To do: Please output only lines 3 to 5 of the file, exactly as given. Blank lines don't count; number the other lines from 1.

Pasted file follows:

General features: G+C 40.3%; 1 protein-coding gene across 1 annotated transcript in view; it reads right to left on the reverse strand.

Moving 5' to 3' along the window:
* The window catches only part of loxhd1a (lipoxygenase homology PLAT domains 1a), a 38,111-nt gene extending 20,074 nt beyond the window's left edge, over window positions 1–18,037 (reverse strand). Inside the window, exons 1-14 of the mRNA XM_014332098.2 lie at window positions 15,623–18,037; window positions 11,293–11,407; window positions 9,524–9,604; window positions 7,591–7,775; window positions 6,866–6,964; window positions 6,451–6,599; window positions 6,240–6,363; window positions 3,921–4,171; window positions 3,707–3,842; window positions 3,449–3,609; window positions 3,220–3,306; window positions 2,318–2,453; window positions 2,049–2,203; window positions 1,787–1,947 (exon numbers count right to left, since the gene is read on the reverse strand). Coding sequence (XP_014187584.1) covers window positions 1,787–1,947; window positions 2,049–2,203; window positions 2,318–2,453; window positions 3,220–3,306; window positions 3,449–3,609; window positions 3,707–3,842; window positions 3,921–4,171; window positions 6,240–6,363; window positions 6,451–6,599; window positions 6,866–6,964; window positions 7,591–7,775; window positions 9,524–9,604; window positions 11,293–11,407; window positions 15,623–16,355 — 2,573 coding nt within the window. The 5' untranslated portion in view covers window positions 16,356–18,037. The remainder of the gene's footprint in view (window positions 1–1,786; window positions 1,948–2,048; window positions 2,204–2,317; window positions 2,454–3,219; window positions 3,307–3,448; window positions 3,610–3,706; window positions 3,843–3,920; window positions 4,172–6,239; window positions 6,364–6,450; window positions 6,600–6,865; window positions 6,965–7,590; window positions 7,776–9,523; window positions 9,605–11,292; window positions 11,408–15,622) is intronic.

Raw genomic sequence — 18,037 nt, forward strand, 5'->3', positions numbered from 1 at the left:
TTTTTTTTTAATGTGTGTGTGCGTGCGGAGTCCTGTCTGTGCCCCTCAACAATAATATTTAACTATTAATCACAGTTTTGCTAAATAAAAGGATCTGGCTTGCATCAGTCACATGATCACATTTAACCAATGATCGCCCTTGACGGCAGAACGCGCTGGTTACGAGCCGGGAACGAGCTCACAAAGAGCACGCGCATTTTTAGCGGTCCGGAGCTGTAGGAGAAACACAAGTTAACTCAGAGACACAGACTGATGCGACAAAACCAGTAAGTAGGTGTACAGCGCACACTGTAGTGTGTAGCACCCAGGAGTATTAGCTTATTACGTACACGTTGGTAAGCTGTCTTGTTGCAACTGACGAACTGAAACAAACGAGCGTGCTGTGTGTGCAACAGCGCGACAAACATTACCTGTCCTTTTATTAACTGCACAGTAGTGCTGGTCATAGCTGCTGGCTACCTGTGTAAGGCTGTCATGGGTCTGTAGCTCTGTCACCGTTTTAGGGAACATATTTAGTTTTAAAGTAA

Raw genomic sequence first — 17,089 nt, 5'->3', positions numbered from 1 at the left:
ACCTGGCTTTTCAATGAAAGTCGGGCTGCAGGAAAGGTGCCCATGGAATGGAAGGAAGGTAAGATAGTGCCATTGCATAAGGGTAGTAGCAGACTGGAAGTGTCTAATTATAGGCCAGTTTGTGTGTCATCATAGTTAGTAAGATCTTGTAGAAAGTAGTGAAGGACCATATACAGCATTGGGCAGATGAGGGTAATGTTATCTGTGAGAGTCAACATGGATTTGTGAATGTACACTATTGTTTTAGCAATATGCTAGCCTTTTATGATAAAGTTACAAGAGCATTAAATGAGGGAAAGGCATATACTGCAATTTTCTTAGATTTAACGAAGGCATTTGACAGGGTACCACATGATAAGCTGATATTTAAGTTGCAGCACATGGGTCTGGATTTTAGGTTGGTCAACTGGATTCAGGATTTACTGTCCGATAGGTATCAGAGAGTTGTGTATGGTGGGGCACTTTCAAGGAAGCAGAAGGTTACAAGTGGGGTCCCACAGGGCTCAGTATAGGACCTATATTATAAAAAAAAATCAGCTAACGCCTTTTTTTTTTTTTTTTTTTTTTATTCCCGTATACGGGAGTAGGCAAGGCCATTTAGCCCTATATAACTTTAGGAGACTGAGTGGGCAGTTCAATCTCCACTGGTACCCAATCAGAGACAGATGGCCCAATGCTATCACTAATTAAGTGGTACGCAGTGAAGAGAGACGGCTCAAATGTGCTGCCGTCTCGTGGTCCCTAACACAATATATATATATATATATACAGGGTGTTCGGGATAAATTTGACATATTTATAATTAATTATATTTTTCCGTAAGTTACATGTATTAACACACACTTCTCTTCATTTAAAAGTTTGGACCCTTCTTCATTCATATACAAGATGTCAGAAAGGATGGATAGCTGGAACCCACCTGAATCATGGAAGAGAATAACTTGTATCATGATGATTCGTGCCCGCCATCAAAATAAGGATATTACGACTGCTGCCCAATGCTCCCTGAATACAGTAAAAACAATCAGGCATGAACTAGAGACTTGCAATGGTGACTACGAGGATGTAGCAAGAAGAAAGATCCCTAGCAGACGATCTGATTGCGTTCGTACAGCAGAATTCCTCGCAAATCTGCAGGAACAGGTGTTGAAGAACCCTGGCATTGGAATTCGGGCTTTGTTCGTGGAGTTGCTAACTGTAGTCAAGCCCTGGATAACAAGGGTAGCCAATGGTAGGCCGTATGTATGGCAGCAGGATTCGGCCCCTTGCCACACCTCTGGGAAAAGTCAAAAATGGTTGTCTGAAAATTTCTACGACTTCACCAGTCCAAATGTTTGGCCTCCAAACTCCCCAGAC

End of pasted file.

* The window catches only part of loxhd1a (lipoxygenase homology PLAT domains 1a), a 38,111-nt gene extending 20,074 nt beyond the window's left edge, over window positions 1–18,037 (reverse strand). Inside the window, exons 1-14 of the mRNA XM_014332098.2 lie at window positions 15,623–18,037; window positions 11,293–11,407; window positions 9,524–9,604; window positions 7,591–7,775; window positions 6,866–6,964; window positions 6,451–6,599; window positions 6,240–6,363; window positions 3,921–4,171; window positions 3,707–3,842; window positions 3,449–3,609; window positions 3,220–3,306; window positions 2,318–2,453; window positions 2,049–2,203; window positions 1,787–1,947 (exon numbers count right to left, since the gene is read on the reverse strand). Coding sequence (XP_014187584.1) covers window positions 1,787–1,947; window positions 2,049–2,203; window positions 2,318–2,453; window positions 3,220–3,306; window positions 3,449–3,609; window positions 3,707–3,842; window positions 3,921–4,171; window positions 6,240–6,363; window positions 6,451–6,599; window positions 6,866–6,964; window positions 7,591–7,775; window positions 9,524–9,604; window positions 11,293–11,407; window positions 15,623–16,355 — 2,573 coding nt within the window. The 5' untranslated portion in view covers window positions 16,356–18,037. The remainder of the gene's footprint in view (window positions 1–1,786; window positions 1,948–2,048; window positions 2,204–2,317; window positions 2,454–3,219; window positions 3,307–3,448; window positions 3,610–3,706; window positions 3,843–3,920; window positions 4,172–6,239; window positions 6,364–6,450; window positions 6,600–6,865; window positions 6,965–7,590; window positions 7,776–9,523; window positions 9,605–11,292; window positions 11,408–15,622) is intronic.

Raw genomic sequence — 18,037 nt, forward strand, 5'->3', positions numbered from 1 at the left:
TTTTTTTTTAATGTGTGTGTGCGTGCGGAGTCCTGTCTGTGCCCCTCAACAATAATATTTAACTATTAATCACAGTTTTGCTAAATAAAAGGATCTGGCTTGCATCAGTCACATGATCACATTTAACCAATGATCGCCCTTGACGGCAGAACGCGCTGGTTACGAGCCGGGAACGAGCTCACAAAGAGCACGCGCATTTTTAGCGGTCCGGAGCTGTAGGAGAAACACAAGTTAACTCAGAGACACAGACTGATGCGACAAAACCAGTAAGTAGGTGTACAGCGCACACTGTAGTGTGTAGCACCCAGGAGTATTAGCTTATTACGTACACGTTGGTAAGCTGTCTTGTTGCAACTGACGAACTGAAACAAACGAGCGTGCTGTGTGTGCAACAGCGCGACAAACATTACCTGTCCTTTTATTAACTGCACAGTAGTGCTGGTCATAGCTGCTGGCTACCTGTGTAAGGCTGTCATGGGTCTGTAGCTCTGTCACCGTTTTAGGGAACATATTTAGTTTTAAAGTAA